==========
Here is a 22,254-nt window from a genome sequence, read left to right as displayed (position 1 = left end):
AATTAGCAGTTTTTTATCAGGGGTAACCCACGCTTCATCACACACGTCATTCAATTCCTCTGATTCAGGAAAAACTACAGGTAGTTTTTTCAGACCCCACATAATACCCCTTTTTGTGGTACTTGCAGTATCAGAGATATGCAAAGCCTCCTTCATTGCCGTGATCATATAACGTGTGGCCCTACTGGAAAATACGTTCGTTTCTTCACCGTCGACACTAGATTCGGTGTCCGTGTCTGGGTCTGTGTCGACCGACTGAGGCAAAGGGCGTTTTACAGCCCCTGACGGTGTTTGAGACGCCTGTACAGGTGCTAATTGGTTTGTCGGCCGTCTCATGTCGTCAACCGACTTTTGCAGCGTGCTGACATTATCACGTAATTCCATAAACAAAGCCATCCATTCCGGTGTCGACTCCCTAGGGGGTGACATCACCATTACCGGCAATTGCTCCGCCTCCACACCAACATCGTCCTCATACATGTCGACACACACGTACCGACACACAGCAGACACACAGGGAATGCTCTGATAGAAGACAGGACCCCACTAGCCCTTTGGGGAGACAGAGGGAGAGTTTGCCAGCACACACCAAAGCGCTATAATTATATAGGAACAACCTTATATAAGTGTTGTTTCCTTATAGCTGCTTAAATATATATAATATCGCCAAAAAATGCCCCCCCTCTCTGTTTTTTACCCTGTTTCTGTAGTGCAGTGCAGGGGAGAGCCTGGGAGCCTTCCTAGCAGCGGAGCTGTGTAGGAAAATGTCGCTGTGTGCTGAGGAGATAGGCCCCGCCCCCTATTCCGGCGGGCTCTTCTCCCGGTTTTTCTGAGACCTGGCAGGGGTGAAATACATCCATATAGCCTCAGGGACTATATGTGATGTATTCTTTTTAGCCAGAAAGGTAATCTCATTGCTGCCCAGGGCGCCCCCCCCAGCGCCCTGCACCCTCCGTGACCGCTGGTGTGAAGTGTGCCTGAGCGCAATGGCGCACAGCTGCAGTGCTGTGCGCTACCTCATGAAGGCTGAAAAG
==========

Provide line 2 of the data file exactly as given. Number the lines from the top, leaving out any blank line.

AATTAGCAGTTTTTTATCAGGGGTAACCCACGCTTCATCACACACGTCATTCAATTCCTCTGATTCAGGAAAAACTACAGGTAGTTTTTTCAGACCCCACATAATACCCCTTTTTGTGGTACTTGCAGTATCAGAGATATGCAAAGCCTCCTTCATTGCCGTGATCATATAACGTGTGGCCCTACTGGAAAATACGTTCGTTTCTTCACCGTCGACACTAGATTCGGTGTCCGTGTCTGGGTCTGTGTCGACCGACTGAGGCAAAGGGCGTTTTACAGCCCCTGACGGTGTTTGAGACGCCTGTACAGGTGCTAATTGGTTTGTCGGCCGTCTCATGTCGTCAACCGACTTTTGCAGCGTGCTGACATTATCACGTAATTCCATAAACAAAGCCATCCATTCCGGTGTCGACTCCCTAGGGGGTGACATCACCATTACCGGCAATTGCTCCGCCTCCACACCAACATCGTCCTCATACATGTCGACACACACGTACCGACACACAGCAGACACACAGGGAATGCTCTGATAGAAGACAGGACCCCACTAGCCCTTTGGGGAGACAGAGGGAGAGTTTGCCAGCACACACCAAAGCGCTATAATTATATAGGAACAACCTTATATAAGTGTTGTTTCCTTATAGCTGCTTAAATATATATAATATCGCCAAAAAATGCCCCCCCTCTCTGTTTTTTACCCTGTTTCTGTAGTGCAGTGCAGGGGAGAGCCTGGGAGCCTTCCTAGCAGCGGAGCTGTGTAGGAAAATGTCGCTGTGTGCTGAGGAGATAGGCCCCGCCCCCTATTCCGGCGGGCTCTTCTCCCGGTTTTTCTGAGACCTGGCAGGGGTGAAATACATCCATATAGCCTCAGGGACTATATGTGATGTATTCTTTTTAGCCAGAAAGGTAATCTCATTGCTGCCCAGGGCGCCCCCCCCAGCGCCCTGCACCCTCCGTGACCGCTGGTGTGAAGTGTGCCTGAGCGCAATGGCGCACAGCTGCAGTGCTGTGCGCTACCTCATGAAGGCTGAAAAG